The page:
Signs You May Have Dyslexia
Dyslexia is an inborn developmental disorder that affects the areas of the brain that control cognitive functions and the capacity to process the written word. Since language comprehension is an important part of the ability to learn, the condition is considered to be a learning disability. People with dyslexia are of normal or above-normal intelligence who find it difficult to read, write, and comprehend words.
Since childhood, you haven’t been a reader. This lack of interest in the written word has not been a problem. After all, you made it through college and landed a great job. However, one day, a colleague brings an important 3-page report to read together and discuss. When you finish perusing the document, you look up to see your coworker waiting patiently. He’s not only done, but he’s had time to make and drink a cup of coffee.
This isn’t the first time something like this has happened: ever since you can remember, reading has required a monumental effort. Is there something going on that was overlooked during your school years?
The word dyslexia conjures up images of kids mixing up the order of letters as they read: lean becomes lane and Brian is brain. But there are more indications of this learning disorder, some of which have nothing to do with reading. If any of these signs seem familiar, you might have dyslexia and be unaware of it.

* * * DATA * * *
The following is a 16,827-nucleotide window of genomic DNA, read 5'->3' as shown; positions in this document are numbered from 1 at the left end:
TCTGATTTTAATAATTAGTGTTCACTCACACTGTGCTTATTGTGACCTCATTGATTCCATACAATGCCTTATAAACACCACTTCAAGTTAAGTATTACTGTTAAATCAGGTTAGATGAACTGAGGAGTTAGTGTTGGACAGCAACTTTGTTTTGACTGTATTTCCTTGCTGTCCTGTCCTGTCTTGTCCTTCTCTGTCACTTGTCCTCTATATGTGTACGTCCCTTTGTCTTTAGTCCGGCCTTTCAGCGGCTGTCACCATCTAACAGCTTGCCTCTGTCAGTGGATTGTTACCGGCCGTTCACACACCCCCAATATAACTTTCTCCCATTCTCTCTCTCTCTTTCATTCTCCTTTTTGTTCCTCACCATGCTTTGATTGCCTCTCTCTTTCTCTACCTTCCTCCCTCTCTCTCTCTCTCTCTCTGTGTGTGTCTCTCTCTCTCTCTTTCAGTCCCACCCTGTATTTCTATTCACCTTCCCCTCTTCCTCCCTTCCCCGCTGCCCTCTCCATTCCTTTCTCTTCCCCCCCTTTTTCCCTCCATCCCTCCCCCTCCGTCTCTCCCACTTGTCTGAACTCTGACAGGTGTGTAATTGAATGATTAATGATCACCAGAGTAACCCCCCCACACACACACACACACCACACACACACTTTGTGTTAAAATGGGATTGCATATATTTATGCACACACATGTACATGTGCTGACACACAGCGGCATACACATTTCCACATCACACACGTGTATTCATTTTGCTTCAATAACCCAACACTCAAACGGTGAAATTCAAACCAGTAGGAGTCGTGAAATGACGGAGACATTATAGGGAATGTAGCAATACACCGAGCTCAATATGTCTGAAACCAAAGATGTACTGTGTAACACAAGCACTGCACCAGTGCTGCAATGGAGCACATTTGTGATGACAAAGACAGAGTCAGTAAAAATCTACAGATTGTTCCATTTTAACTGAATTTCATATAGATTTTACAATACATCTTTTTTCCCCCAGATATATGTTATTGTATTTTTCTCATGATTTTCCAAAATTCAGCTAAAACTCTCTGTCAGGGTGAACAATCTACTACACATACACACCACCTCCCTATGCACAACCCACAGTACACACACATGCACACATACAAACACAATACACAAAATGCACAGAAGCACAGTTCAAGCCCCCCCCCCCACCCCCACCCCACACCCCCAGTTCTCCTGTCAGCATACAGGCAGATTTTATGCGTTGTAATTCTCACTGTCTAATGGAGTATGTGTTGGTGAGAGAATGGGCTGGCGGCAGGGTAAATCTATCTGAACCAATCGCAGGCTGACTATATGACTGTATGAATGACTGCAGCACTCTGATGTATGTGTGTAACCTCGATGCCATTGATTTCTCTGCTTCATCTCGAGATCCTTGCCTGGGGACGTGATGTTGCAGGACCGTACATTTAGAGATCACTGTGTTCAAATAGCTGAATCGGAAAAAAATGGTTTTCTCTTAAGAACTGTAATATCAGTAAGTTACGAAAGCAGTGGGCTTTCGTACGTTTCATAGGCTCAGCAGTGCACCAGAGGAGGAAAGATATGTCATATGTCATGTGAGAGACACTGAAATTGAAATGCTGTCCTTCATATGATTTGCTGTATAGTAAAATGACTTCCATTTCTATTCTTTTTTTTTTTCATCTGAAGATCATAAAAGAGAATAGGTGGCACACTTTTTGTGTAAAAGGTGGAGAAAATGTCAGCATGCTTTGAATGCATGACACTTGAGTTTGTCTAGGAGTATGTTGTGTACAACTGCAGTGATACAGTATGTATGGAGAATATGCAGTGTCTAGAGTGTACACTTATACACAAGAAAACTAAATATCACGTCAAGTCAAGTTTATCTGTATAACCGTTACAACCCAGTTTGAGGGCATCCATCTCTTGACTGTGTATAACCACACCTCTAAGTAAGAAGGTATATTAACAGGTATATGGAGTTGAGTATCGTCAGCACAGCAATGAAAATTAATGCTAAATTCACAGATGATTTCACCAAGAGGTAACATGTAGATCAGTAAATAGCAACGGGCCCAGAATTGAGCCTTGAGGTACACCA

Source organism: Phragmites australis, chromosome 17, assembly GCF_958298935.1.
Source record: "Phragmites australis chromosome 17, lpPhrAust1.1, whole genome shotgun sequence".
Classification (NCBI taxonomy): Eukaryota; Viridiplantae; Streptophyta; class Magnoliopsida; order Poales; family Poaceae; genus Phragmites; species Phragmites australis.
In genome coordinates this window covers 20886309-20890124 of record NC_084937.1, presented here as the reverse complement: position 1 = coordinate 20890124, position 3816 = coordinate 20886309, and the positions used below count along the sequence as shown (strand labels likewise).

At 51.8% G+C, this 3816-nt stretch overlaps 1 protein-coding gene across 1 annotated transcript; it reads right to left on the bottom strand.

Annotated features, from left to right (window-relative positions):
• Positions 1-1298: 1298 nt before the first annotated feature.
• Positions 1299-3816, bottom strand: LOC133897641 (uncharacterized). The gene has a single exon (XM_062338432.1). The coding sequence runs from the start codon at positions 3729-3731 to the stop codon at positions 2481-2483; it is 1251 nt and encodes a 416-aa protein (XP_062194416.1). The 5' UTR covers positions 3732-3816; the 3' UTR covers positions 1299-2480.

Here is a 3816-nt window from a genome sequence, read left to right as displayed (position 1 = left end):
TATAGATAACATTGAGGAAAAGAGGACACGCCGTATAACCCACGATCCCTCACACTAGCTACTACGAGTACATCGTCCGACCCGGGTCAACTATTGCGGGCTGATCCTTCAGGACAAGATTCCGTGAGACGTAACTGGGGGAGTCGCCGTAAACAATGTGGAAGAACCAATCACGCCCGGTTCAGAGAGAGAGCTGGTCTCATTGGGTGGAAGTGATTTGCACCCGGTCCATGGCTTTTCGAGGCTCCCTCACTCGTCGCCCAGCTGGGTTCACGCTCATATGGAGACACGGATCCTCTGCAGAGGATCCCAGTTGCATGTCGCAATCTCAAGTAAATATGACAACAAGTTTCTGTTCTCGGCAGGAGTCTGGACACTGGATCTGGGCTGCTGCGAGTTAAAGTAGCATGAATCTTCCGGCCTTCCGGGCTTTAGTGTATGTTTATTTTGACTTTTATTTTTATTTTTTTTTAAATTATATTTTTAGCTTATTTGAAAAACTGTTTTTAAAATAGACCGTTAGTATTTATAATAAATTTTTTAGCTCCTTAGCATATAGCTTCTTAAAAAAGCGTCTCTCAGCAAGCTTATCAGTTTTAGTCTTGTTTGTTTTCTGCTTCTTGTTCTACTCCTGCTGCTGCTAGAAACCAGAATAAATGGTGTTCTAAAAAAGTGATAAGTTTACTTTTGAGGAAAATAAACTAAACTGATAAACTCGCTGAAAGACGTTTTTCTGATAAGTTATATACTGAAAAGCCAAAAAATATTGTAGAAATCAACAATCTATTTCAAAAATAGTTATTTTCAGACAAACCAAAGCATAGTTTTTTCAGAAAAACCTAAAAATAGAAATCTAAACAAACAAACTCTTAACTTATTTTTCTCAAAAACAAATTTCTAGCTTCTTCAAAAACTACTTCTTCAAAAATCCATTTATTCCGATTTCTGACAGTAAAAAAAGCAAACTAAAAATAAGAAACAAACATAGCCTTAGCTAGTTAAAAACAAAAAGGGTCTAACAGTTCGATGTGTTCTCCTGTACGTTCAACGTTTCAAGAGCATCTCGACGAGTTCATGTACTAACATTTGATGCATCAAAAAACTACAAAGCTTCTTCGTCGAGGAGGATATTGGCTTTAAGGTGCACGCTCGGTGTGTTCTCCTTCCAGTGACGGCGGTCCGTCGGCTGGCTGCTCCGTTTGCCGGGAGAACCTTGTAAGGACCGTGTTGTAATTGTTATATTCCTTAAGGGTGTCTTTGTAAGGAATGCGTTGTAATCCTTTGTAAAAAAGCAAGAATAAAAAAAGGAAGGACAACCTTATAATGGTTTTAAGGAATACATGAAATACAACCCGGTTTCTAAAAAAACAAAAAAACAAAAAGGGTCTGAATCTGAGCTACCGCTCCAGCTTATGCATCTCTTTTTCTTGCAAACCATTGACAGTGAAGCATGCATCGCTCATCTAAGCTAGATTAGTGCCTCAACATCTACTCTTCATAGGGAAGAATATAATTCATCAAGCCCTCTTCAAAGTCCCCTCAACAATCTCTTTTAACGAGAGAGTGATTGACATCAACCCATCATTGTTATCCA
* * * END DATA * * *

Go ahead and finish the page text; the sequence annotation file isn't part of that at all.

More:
• Problems with Memory. Not only are facts difficult to memorize; you have a hard time recalling names and words. All too often, they are “on the tip of your tongue.”
• Speaking Difficulties. People who mispronounce people and place names, hesitate and say “um” often when speaking, lack the ability to speak smoothly and “on the spot” and to come up with quick responses, and experience speech anxiety are potential dyslexics.
• Reading and Writing Issues. These include exhaustion while reading, difficulty summarizing a story, reluctance to read out loud, misspelling words (even spelling the same word differently in the same paragraph), and an aversion to or being incapable of writing.
• Learning and Scholastic Problems. Math problems and mastering a foreign language are major challenges. College admissions testing can be an insurmountable difficulty. But there’s hope: a recent study showed only a miniscule difference in grade point averages and graduation rates of students who did and did not submit test scores.
Not all signs of dyslexia are negative. There are some very positive qualities inherent in people with dyslexia.
• Creative Thinking. The ability to think and see a concept from all angles and to develop unique perspectives is a strong asset in any profession or endeavor.
• Emotions. A marked empathy and concern for others, the capacity to eloquently express feelings, and the ability to “read” people are hallmarks of dyslexics. Hand in hand with this trait are social skills: these individuals are definitely people people.
These signs can help you determine if dyslexia might be a part of your life. Rest assured that a diagnosis of this disorder is not devastating. Rather, it proves that your intelligence and creativity have already enabled you to overcome so many challenging obstacles.